Report on Philippines Field Experience, MDP team at Philippines National Commission for UNESCO


Philippines Field Experience: University of Minnesota—Philippines National Commission for UNESCO

 In June 2015, three graduate students (Abdiwahab Ali, Felipe Barroso, and Mavic Punay) from the University of Minnesota’s Master of Development Practice program, in collaboration with the Philippines National Commission for UNESCO (NatCom), carried out a two month-long assessment of Mount Malindang Range Natural Park’s (MMRNP) potential to become a successful UNESCO Biosphere Reserve[1]. The Team developed a three phase process that engaged local communities, local government units, subject matter experts, and regional organizations.
Phase I—Contextual Scan

The contextual scan was designed to provide the Team sufficient knowledge of the site, national conservation laws, and stakeholders for the community consultation to take place. Through knowledge-sharing sessions, policy field mapping, and a literature review, the Team attested that:

a) The environments surrounding MMRNP are closely linked to the mountain range and highly dependent on the ecosystem services it provides;

b) Several conservation programs and conservation laws were already in place prior to this project;

c) MMRNP’s biodiversity and biophysical endowments are of high value and appropriate for the MAB Programme.

Phase II—Site Visit and Community Consultation

UNESCO’s MAB Programme requires high involvement of local stakeholders both during the nomination process and in the management of the Biosphere Reserve. Therefore, the Team designed a community consultation process highly inclusive of the residents of MMRNP, indigenous communities, and local authorities. The consultation had the following objectives: a) to gather the input from local stakeholders on how to better manage a potential UNESCO Biosphere Reserve and; b) to measure the stakeholder’s present capacity to fulfill MAB’s three functions.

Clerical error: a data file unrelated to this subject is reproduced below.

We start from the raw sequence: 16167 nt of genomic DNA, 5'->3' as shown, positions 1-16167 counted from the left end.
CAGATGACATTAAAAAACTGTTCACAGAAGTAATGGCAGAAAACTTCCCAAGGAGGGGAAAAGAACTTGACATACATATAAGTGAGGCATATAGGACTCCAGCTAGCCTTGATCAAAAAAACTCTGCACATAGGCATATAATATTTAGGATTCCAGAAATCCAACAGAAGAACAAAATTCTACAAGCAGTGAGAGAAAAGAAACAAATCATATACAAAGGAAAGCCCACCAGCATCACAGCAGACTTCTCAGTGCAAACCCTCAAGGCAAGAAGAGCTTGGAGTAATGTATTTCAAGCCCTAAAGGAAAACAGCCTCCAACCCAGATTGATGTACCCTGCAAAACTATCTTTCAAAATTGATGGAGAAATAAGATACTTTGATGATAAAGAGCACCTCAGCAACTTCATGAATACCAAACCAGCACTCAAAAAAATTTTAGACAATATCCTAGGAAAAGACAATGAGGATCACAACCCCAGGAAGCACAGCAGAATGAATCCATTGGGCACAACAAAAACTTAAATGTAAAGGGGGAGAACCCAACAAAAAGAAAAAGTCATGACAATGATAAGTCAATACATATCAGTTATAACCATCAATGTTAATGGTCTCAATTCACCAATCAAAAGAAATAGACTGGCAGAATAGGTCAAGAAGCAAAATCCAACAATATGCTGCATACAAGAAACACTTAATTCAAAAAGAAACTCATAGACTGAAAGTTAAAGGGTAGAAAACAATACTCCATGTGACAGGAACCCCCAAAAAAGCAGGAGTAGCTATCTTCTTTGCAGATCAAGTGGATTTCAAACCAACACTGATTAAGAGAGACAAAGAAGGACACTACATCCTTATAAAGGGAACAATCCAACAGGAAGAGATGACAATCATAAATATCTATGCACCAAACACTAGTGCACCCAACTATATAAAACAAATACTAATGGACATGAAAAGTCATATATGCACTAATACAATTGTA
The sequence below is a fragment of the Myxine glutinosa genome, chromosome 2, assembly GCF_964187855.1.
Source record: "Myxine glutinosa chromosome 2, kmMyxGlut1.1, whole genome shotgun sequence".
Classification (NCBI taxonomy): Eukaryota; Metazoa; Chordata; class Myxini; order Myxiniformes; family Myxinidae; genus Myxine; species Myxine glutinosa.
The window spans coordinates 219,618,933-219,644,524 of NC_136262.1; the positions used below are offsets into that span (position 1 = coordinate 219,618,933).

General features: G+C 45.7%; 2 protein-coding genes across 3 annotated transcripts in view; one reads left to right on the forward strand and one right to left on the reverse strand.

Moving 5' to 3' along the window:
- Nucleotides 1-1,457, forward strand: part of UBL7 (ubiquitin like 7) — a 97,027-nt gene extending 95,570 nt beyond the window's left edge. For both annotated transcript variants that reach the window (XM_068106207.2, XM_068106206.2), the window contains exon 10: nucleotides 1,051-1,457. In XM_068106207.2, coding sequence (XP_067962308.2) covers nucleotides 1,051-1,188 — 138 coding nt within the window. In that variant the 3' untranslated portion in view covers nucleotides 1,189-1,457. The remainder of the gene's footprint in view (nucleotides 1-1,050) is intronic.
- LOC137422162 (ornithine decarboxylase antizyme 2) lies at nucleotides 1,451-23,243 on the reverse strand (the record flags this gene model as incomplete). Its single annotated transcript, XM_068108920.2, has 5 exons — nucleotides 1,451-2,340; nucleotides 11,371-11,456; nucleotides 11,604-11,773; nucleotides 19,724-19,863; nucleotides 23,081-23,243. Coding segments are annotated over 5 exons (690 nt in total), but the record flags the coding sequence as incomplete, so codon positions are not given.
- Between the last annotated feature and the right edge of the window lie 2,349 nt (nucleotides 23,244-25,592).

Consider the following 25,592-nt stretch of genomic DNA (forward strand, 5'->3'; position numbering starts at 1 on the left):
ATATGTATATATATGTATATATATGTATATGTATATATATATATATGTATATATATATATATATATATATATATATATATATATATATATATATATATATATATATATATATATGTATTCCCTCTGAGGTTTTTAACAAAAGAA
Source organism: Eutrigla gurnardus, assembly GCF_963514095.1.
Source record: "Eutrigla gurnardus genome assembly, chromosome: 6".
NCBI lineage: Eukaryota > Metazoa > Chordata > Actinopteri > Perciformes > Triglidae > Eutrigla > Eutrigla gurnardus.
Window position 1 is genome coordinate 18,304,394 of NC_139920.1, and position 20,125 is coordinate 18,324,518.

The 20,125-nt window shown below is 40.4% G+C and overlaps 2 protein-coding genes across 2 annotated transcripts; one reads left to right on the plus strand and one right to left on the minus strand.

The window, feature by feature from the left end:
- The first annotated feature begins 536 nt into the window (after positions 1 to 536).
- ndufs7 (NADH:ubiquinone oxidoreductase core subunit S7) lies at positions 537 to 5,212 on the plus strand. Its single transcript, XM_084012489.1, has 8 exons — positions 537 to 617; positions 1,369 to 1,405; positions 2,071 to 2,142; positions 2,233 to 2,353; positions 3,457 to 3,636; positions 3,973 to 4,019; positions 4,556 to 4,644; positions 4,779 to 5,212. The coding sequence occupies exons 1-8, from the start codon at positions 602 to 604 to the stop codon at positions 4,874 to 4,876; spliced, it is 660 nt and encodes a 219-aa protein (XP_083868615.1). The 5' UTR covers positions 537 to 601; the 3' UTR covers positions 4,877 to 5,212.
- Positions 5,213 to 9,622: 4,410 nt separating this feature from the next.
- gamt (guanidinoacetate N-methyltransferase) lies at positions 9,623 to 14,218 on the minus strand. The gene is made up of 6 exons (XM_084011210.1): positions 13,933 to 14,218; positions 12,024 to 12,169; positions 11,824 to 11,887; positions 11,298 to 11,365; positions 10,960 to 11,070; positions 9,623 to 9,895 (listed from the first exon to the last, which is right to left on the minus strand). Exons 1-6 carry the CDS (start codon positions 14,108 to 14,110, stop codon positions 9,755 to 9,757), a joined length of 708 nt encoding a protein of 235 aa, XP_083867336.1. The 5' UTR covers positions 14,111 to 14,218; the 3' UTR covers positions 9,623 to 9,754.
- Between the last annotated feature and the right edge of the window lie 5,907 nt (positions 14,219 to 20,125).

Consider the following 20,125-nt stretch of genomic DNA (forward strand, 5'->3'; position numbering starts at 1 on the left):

The Team conducted village assemblies with the residents of the mountain range and focus groups discussions with the political leadership of the communities of the lowlands. In the village assemblies, the Team used large manila papers to gather inputs from the highest amount of residents possible, irrespective of political hierarchy. In the focus group discussions, the Team provided note cards where the participants would write the answers.

The questions were related to natural resource management, activities dependent on the MMRNP, and their vision for the future of the mountain range.

The answer from the village assemblies and focus group discussions were coded (and translated) for further analysis.

Phase III—Result Analysis

Equipped with the results from phases I and II, the Team recommended that 10 discussion points be addressed by the local stakeholders if MMRNP is to become a successful UNESCO Biosphere Reserve.

1) Implementation of sustainable livelihoods and social safety nets for communities on MMRNP;

2) Ensuring there is adequate patrolling;

3) Participation on MMRNP stakeholders in the operationalization of conservation programs;

4) Provision of basic social services for communities on MMRNP;

5) Developing ecotourism with equitable benefit-sharing between Core and Buffer Zone communities;

6) Development of markets for sustainable livelihoods;

7) Meaningful participation of communities in management board activities;

8) Having a reliable platform of research publications;

9) Establishment and promotion of interpretation centers;

10) Designation of a Transition Zone.


[1] The UNESCO Man and the Biosphere Programme (MAB) confers Biosphere Reserve designations to sites that have demonstrated present capacity and future potential to fulfill the programme’s three functions: conservation, sustainable development, and logistic.

Project faculty supervisor was Dr. Dave Wilsey.
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